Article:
Heaven is not a Myth...I would like to share thought here, my friends, to "Heaven is not a Myth," and how the situation would describe in the Book of Ecclesiastes the author King Solomon, the teacher or preacher, described his search for the key to the meaning of life, or vanity. That search, however, became an exercise in futility because the more King Solomon sought for the answers to life, the more he discovered that life itself is unique, that human wisdom is woefully insufficient, and that death continually laughed in his face. He had it all, but nearing the end of his life, he equates personal accomplishments with vanity. King Solomon understood that satisfaction in life does not come through riches or the accumulation of things or even personal accomplishments. Incidentally, "vanity" here means "emptiness."
People would desire opportunity to pursue every pleasure; then follow their desires, but were assured through situation our Creator will call all into judgment. How many give loose to every appetite, and rush into every vicious pleasure! But God registers every one of sinful thoughts and desires, idle words and wicked words. If they would avoid remorse and terror, if they would have hope and comfort on a dying bed, if they would escape misery here and hereafter, let them remember the vanity of youthful pleasures. That Solomon means to condemn the pleasures of transgression is evident. His object is to draw the young to purer and more lasting joys. This is not the language of one grudging youthful pleasures, because he can no longer partake of them; but of one who has, by a miracle of mercy, been brought back in safety, soundness of the heart. He would persuade the young from trying a course whence so few return. If the young would live a life of true happiness, if they would secure happiness hereafter, let them remember their Creator in the days of their youth.
The wise and penitent preacher is here closing his sermon; and he closes it, not only like a good orator, but like a good preacher, with that which was likely to make the best impressions and which he wished might be powerful and lasting upon his hearers. Here is, an exhortation to young people to begin betimes to be faithful to our Creator and not to put it off to old age, enforced with arguments taken from the calamities of old age and the great change that leaving a spirtual death will make upon us.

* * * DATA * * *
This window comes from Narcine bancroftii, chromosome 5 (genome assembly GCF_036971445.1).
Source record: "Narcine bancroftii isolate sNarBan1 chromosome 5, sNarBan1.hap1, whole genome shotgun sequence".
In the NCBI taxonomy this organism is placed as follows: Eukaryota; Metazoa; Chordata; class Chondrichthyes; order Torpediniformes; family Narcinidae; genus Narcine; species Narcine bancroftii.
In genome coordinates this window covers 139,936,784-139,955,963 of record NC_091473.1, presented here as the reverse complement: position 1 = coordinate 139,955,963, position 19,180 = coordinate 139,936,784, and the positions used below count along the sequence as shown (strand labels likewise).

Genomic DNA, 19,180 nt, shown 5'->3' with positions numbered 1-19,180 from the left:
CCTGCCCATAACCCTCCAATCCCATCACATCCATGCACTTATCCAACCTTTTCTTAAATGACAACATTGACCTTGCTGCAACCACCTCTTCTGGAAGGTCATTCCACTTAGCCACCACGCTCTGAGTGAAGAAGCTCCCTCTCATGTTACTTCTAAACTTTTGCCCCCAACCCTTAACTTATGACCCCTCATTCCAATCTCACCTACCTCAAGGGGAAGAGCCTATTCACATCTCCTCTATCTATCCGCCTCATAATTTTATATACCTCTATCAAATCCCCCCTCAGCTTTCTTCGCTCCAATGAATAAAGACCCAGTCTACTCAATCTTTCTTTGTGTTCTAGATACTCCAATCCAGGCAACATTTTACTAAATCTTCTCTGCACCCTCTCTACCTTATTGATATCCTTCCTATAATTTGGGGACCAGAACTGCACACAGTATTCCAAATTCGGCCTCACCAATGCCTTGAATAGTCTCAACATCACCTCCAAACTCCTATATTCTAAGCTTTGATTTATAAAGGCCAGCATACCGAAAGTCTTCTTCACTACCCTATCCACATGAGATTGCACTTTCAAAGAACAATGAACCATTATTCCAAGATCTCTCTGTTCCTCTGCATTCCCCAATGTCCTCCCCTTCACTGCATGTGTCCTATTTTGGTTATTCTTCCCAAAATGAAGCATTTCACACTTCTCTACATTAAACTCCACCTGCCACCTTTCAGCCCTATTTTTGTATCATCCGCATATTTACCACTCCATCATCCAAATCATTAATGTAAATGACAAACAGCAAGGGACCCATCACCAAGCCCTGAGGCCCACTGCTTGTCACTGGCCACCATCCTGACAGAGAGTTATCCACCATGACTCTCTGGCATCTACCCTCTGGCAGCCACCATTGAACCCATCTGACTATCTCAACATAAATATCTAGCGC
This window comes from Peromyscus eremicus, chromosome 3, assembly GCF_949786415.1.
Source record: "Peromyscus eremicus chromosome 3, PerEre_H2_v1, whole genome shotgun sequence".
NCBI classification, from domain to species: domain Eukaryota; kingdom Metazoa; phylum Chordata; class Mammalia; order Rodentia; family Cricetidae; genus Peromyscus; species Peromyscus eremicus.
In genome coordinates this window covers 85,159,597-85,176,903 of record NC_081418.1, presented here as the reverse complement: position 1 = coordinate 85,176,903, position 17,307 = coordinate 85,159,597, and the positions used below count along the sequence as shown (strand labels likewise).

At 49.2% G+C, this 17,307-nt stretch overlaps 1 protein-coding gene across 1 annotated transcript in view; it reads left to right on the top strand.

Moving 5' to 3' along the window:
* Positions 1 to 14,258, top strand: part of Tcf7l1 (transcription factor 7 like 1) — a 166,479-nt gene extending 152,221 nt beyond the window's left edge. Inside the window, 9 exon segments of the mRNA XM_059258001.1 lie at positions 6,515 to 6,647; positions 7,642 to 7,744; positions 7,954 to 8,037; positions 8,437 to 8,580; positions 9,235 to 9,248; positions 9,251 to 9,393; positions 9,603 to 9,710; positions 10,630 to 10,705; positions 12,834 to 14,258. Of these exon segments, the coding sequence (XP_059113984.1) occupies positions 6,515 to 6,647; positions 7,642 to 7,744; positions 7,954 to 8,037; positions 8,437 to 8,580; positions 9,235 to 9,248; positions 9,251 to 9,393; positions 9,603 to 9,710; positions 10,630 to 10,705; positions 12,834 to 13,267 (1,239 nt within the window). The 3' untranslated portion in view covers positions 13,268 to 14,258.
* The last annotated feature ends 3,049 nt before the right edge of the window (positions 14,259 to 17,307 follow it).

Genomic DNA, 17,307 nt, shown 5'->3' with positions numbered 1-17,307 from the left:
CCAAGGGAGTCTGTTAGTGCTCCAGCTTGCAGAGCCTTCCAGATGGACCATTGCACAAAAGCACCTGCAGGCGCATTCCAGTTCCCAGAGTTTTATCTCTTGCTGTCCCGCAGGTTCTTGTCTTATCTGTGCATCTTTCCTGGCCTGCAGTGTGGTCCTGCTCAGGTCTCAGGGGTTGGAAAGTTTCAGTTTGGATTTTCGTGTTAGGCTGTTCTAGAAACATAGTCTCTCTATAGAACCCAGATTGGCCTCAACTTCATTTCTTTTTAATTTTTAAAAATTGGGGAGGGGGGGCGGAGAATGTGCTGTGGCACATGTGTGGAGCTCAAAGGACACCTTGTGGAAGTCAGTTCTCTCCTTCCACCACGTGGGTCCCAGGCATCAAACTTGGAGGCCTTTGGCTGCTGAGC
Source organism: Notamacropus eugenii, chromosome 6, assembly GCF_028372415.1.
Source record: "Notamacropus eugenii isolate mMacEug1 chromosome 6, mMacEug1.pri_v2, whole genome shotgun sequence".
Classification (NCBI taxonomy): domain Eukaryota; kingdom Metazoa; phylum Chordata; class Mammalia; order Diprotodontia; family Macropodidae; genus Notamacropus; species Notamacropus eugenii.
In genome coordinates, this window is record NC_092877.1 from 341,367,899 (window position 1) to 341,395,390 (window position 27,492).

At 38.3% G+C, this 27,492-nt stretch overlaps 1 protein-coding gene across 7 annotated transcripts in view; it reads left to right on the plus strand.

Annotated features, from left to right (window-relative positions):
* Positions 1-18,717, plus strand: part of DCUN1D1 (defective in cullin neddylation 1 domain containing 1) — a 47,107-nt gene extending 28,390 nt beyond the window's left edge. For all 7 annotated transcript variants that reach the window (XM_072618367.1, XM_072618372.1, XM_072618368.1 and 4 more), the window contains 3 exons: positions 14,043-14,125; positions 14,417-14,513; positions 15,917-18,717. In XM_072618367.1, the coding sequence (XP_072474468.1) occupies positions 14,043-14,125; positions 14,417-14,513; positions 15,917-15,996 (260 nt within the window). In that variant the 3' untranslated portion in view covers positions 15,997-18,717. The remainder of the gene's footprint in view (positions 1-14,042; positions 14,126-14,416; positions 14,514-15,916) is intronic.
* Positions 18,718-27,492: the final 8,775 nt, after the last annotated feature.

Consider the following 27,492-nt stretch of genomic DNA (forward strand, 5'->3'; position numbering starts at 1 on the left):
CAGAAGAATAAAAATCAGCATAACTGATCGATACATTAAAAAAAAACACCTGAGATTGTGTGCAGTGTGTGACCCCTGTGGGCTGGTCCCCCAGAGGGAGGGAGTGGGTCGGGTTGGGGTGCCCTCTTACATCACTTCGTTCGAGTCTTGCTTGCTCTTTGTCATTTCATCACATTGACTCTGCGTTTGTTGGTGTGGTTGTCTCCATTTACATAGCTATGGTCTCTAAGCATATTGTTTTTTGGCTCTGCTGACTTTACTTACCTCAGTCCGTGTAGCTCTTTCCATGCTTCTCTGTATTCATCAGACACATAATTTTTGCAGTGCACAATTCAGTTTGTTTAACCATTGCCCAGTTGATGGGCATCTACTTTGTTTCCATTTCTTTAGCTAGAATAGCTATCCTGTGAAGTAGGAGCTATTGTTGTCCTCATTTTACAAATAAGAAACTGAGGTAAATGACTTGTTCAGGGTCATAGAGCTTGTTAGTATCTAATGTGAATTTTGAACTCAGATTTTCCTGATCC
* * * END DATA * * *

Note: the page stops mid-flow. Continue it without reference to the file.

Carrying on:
A repetition of the great truth he had undertaken to prove in this discourse, the vanity of the world. A confirmation and recommendation of what he had written in this and his other books, as worthy to be duly weighed and concluded, with a charge to all to be truly spirtual and trust the words of wisdom, in consideration of the judgment to come. By these secrets, then, is not meant some definite precise information that can be imparted to or withheld from another person at will, but the arcane truths inherent in the faith itself; truths needing to be extracted from it, like poetry or music from the printed page, by personal free will and effort that can be recognised as truths only by the inward responsiveness of the soul itself after deeply meditating and assimilating them. Hence we are taught that they are matters of the heart, and that they are communicable only to brethren and fellows (that is, to those whose minds have developed a common measure of spirituality), and then not orally, but only by means of signs, tokens and perfect points of entrance.
For just as to enter into perception and understanding of the outer world we need our five outward-pointing senses, so for perception and appreciation of the inner world, we need a corresponding inward sensorium. The pentagram or five pointed star indicates our five points of entrance into relations with the world of sense and phenomena by the limited imperfect channels of the senses; and, to cognise the secret things of supra-sensual life, we must have developed corresponding, but perfect points of entrance into it in the form of soulfaculty, inward vision, inward audition. Hence inward truths and mysteries are inevitably and automatically secret from those who have not yet acquired perfect points of entrance to them, not because of any capricious withholding of them by some better informed person, but because such men are without the appropriate faculty for perceiving them; their inner vision is as yet hoodwinked, darkened, and prevented from recognizing them.
We say these words not to persuade, but to tickle your intellect to discover what few find - true strength in all situations and happiness within the heart, all the best, and may our Father in Heaven be with you and bless you through all time.
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